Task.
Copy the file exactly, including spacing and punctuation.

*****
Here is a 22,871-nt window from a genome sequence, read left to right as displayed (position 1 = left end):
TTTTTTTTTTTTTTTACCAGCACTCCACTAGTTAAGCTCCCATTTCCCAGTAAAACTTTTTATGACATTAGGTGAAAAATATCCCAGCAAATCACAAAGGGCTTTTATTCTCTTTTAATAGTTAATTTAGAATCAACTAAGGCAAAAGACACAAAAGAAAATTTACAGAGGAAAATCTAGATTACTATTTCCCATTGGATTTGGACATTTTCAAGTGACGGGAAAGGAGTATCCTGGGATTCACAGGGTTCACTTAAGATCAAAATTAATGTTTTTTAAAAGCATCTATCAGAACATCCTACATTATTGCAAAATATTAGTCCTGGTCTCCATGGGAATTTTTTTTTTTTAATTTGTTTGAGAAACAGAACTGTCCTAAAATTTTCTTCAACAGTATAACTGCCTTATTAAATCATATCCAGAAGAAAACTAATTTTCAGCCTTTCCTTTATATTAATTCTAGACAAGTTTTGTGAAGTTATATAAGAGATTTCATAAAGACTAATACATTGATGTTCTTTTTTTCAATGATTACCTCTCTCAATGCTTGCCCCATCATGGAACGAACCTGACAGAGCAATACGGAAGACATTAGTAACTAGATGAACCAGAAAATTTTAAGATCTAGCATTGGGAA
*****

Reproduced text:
Here is a 22,871-nt window from a genome sequence, read left to right as displayed (position 1 = left end):
TTTTTTTTTTTTTTTACCAGCACTCCACTAGTTAAGCTCCCATTTCCCAGTAAAACTTTTTATGACATTAGGTGAAAAATATCCCAGCAAATCACAAAGGGCTTTTATTCTCTTTTAATAGTTAATTTAGAATCAACTAAGGCAAAAGACACAAAAGAAAATTTACAGAGGAAAATCTAGATTACTATTTCCCATTGGATTTGGACATTTTCAAGTGACGGGAAAGGAGTATCCTGGGATTCACAGGGTTCACTTAAGATCAAAATTAATGTTTTTTAAAAGCATCTATCAGAACATCCTACATTATTGCAAAATATTAGTCCTGGTCTCCATGGGAATTTTTTTTTTTTAATTTGTTTGAGAAACAGAACTGTCCTAAAATTTTCTTCAACAGTATAACTGCCTTATTAAATCATATCCAGAAGAAAACTAATTTTCAGCCTTTCCTTTATATTAATTCTAGACAAGTTTTGTGAAGTTATATAAGAGATTTCATAAAGACTAATACATTGATGTTCTTTTTTTCAATGATTACCTCTCTCAATGCTTGCCCCATCATGGAACGAACCTGACAGAGCAATACGGAAGACATTAGTAACTAGATGAACCAGAAAATTTTAAGATCTAGCATTGGGAA